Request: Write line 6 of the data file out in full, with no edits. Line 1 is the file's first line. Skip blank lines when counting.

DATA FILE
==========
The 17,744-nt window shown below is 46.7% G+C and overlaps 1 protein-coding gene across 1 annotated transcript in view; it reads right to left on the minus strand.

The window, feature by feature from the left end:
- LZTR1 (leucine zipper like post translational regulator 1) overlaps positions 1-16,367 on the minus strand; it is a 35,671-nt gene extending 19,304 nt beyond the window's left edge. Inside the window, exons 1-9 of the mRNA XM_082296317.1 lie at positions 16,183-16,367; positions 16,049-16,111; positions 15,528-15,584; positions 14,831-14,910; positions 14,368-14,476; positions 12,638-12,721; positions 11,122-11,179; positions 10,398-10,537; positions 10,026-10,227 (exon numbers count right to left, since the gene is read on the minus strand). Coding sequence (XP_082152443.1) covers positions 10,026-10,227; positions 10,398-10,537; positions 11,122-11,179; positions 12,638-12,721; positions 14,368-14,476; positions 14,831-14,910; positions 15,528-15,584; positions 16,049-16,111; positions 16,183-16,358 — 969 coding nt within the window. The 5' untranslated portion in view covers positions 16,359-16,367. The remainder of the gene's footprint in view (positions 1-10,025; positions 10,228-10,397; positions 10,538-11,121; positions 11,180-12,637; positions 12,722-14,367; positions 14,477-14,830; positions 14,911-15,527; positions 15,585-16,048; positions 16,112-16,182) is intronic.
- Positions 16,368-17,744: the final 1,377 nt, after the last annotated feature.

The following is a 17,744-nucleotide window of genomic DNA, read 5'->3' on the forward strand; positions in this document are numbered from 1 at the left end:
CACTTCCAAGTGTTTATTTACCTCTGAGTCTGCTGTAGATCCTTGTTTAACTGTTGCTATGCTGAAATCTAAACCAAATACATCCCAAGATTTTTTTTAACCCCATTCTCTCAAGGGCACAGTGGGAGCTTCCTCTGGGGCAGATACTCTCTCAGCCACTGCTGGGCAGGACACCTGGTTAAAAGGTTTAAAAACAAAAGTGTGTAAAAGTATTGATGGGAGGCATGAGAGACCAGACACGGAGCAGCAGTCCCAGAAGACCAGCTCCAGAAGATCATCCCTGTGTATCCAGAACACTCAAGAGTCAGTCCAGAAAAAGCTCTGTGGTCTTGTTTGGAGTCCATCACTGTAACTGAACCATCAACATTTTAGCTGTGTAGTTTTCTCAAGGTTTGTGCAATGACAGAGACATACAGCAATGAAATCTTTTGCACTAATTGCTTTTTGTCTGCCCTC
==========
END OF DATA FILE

CACTTCCAAGTGTTTATTTACCTCTGAGTCTGCTGTAGATCCTTGTTTAACTGTTGCTATGCTGAAATCTAAACCAAATACATCCCAAGATTTTTTTTAACCCCATTCTCTCAAGGGCACAGTGGGAGCTTCCTCTGGGGCAGATACTCTCTCAGCCACTGCTGGGCAGGACACCTGGTTAAAAGGTTTAAAAACAAAAGTGTGTAAAAGTATTGATGGGAGGCATGAGAGACCAGACACGGAGCAGCAGTCCCAGAAGACCAGCTCCAGAAGATCATCCCTGTGTATCCAGAACACTCAAGAGTCAGTCCAGAAAAAGCTCTGTGGTCTTGTTTGGAGTCCATCACTGTAACTGAACCATCAACATTTTAGCTGTGTAGTTTTCTCAAGGTTTGTGCAATGACAGAGACATACAGCAATGAAATCTTTTGCACTAATTGCTTTTTGTCTGCCCTC